Sometimes things just fall into place. In this way my plan to climb Mt. Marapi came to fruition.
After my recent visit to Bukittinggi, I contacted a local guide, Fikar, about climbing Sumatra’s “Fire Mountain.” He informed me that guides weren’t taking tourists up the mountain but said it was safe and still possible for me to climb.
“Just make sure that you are here in Bukittinggi first, then the rest [of what you want to do] will be manageable.”
So nothing was solid when I left for Bukittinggi. I arrived early Friday morning and as luck would have it, Andi, the kid at the front desk of my hotel, said he wanted to climb that night. We made a plan to meet at 10 p.m. and climb through the night to see the sunrise from the top.
At 9 p.m. I received a text from Andi, he’d been hit by a motorcycle and while he only suffered cuts and bruising, he was unable to climb. So at 9:15 p.m., after wrestling with the idea that maybe I wasn’t supposed to climb Merapi after all, I contacted Fikar.
Earlier in the day I had spent a few hours at Bedudal Cafe where I met him in person. We’d spent the day chatting about language, culture and the challenges of living in Riau. It was during this time that he told me he might have some friends who would be interested in climbing with me if I still needed buddies.
Within an hour I was introduced to Cakmaw and OeDije (who I nicknamed Flip Flop because he did the entire hike in his flimsy sandals). For Rp. 350.000 they agreed to climb with me, and by 11 p.m. we were on our way to the drop off point.
Marapi is located near Bukittinggi in West Sumatra. It’s the most active volcano on the island and has been acting up over the last 6 months—most recently erupting in February of 2012. The most recent eruptions have been small though and locals continue to climb to the summit in spite of the volcano’s current “Level II” status.
The hike was intense, but incredible. At the start we encountered a wild pig and had to wait for the cranky creature to clear out before we continued. It was during this time that Cakmaw, OeDije and I established a “teacher-student” relationship and began teaching each other words in English, Minangkabau and Bahasa. For the rest of the trip the exchange of language was a point of entertainment and laughter.
At about 4:15 a.m., after climbing up natural “ladders” of tree roots, through narrow passages covered in ferns, alongside sharp drop-offs and over moss-covered rocks, we arrived at the cadas.
Cadas (said chah-dahs) literally means “rock” in Bahasa and it was by far, the most challenging part of the climb. The cadas is the area approaching the top of the mountain. It’s steep and completely covered in loose stones making finding acceptable footholds especially difficult in the dark. Hearing me yell “stupid cadas!” became common and often left Chakmaw and Flip Flop laughing quite hard.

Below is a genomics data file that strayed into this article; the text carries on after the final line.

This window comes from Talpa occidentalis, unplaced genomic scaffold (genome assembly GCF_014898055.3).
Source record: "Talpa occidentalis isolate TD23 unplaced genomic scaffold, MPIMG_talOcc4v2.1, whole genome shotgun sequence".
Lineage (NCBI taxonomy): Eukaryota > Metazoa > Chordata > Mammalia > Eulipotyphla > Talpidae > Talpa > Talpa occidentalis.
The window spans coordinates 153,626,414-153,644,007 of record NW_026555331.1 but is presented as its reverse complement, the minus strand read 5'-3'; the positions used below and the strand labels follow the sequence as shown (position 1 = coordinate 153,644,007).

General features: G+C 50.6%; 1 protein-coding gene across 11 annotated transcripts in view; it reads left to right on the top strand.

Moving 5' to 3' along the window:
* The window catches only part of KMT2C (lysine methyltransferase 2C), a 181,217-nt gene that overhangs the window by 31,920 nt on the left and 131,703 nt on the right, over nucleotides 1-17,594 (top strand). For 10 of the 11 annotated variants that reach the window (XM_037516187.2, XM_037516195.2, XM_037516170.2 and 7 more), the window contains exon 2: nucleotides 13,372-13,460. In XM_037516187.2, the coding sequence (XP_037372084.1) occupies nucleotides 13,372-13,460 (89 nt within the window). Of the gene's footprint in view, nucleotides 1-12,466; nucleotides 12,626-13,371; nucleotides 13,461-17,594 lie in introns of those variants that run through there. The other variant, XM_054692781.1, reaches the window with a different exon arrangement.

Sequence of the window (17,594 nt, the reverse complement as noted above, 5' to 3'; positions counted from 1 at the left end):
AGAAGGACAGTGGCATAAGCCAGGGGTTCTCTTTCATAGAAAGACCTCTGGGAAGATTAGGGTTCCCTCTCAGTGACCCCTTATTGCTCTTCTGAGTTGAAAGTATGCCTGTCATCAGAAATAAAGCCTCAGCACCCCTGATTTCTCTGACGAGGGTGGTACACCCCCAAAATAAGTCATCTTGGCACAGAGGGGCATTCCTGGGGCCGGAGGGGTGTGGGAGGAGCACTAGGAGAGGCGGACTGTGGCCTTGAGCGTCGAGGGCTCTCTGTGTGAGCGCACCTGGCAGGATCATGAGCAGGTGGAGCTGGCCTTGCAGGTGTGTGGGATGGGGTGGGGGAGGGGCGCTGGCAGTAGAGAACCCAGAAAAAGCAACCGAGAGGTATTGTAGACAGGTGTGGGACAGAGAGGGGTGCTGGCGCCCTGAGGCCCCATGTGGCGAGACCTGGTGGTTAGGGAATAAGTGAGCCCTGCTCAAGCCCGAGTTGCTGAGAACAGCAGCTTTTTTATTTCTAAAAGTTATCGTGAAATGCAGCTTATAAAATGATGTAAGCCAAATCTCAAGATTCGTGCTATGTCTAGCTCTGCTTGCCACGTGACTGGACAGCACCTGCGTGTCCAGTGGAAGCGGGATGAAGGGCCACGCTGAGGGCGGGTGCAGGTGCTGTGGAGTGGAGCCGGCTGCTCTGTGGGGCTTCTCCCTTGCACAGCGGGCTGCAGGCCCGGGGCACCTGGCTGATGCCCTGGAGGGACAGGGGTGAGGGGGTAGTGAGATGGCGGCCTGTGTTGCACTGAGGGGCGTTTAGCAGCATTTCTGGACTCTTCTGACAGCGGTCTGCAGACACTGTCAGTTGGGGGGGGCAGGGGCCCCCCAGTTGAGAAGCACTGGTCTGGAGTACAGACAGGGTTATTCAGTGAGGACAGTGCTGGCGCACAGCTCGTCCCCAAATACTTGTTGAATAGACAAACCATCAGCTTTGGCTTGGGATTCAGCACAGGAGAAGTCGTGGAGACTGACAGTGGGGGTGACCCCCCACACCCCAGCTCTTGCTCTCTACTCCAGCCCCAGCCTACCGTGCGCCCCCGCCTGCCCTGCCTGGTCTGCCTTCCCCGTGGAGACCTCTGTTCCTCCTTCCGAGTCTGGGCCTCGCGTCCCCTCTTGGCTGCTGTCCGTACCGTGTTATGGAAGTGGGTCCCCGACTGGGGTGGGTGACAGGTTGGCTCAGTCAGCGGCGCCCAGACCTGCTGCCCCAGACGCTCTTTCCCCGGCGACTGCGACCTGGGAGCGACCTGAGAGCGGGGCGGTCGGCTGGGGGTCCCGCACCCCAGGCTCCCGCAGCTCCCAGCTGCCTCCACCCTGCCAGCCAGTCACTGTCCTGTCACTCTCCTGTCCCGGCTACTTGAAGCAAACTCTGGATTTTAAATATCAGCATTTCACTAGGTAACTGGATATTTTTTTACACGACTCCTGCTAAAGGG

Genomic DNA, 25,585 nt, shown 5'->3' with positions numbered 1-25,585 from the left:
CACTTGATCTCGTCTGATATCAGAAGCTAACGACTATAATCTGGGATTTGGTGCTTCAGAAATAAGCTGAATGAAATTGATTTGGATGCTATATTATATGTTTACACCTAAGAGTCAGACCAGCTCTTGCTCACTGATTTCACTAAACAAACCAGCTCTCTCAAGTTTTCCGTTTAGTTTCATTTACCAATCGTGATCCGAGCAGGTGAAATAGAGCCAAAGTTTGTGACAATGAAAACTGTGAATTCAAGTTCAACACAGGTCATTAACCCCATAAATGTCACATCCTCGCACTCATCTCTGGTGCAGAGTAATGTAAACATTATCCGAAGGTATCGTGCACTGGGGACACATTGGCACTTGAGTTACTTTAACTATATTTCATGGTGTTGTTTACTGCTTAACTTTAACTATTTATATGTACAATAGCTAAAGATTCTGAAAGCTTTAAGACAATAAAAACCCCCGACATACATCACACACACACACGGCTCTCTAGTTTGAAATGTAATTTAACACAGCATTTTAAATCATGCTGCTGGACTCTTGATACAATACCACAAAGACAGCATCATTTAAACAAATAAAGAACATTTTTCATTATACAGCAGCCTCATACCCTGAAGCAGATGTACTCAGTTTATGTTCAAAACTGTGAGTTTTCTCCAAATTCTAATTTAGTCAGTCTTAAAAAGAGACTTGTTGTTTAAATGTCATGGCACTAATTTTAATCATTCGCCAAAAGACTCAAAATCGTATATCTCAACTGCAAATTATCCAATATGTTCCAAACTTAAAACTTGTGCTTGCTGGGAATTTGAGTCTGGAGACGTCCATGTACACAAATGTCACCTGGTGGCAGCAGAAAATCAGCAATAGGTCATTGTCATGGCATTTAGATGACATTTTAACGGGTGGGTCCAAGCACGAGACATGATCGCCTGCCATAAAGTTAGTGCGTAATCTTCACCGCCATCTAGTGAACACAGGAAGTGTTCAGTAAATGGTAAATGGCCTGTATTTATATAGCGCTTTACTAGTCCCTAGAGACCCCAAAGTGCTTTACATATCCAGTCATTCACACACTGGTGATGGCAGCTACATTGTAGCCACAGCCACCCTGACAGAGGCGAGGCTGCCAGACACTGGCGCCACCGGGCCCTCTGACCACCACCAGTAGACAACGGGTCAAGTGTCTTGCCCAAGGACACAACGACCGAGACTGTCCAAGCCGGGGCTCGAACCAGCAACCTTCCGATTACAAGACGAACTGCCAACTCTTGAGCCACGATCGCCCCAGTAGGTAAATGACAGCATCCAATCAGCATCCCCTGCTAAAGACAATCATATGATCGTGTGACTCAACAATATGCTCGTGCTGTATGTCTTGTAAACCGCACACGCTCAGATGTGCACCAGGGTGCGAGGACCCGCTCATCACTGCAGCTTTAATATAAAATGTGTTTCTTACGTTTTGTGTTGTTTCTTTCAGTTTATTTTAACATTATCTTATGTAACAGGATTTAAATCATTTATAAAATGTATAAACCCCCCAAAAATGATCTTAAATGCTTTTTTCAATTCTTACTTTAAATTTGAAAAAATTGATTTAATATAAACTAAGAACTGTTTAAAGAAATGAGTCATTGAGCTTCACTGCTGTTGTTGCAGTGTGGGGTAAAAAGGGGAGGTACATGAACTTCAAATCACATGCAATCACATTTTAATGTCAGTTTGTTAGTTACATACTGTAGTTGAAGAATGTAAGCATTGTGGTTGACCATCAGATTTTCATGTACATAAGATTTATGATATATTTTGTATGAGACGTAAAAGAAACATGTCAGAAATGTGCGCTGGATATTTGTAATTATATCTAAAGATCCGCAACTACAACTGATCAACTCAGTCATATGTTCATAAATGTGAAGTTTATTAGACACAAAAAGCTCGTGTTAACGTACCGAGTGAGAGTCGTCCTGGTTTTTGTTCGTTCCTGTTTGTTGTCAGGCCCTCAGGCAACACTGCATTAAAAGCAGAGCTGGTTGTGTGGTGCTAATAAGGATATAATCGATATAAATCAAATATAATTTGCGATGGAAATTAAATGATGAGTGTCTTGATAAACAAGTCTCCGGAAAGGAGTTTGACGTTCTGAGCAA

We arrived at a monument near the top of the volcano at about 5 a.m. The sunrise was still over an hour away so we decided to lay out mats, huddle under sleeping bags and enjoy some coffee in the cold winds before the spectacle of the sunrise.
Around 5:30 a.m., our bellies now full of cookies and coffee, we pulled our shivering bodies out of the sleeping bags, packed up and continued on our way. Carefully navigating our way across a wide expanse of ash and rock we then followed a narrow path (about 3 1/2 feet wide) toward Merpati—the highest point on Merapi. To the left of the path was a gradual dropoff into a depression where various active and inactive craters were scattered and to the right was a dropoff, though in the darkness it was difficult to tell exactly what was located over the edge. Needless to say, we trekked carefully and I kept my headlamp focused forward.
As the winds picked up and my muscles began to ache, my steps became more and more deliberate. Finally, just mere meters from the top, the path narrowed to a mere 1 1/2 feet wide. Cakmaw turned around and said “We’re almost there!” I looked at him with mounting fear and excitement and assured him that in spite of my nervousness, I was ready to alight Merpati. I literally crawled to the top, putting my butt squarely on the ground, both boys immediately busting out in laughter at my sudden worry. I just didn’t trust my legs to stand while the skies were still dark (Though I did stand later, once the sun was up).
When we stood facing the main smoking crater of Merapi, to our left was Mt. Singgalang with the full moon shining over her, to our right was the ever-brightening skies where the sun was preparing to greet us and behind us was a landscape including Lake Siangkarak and Padang. And here, for over 45 minutes, we watched the world around us awaken in a beautiful dance of color.
And here’s where I will let the pictures do the talking.
Click the photos below for a larger view.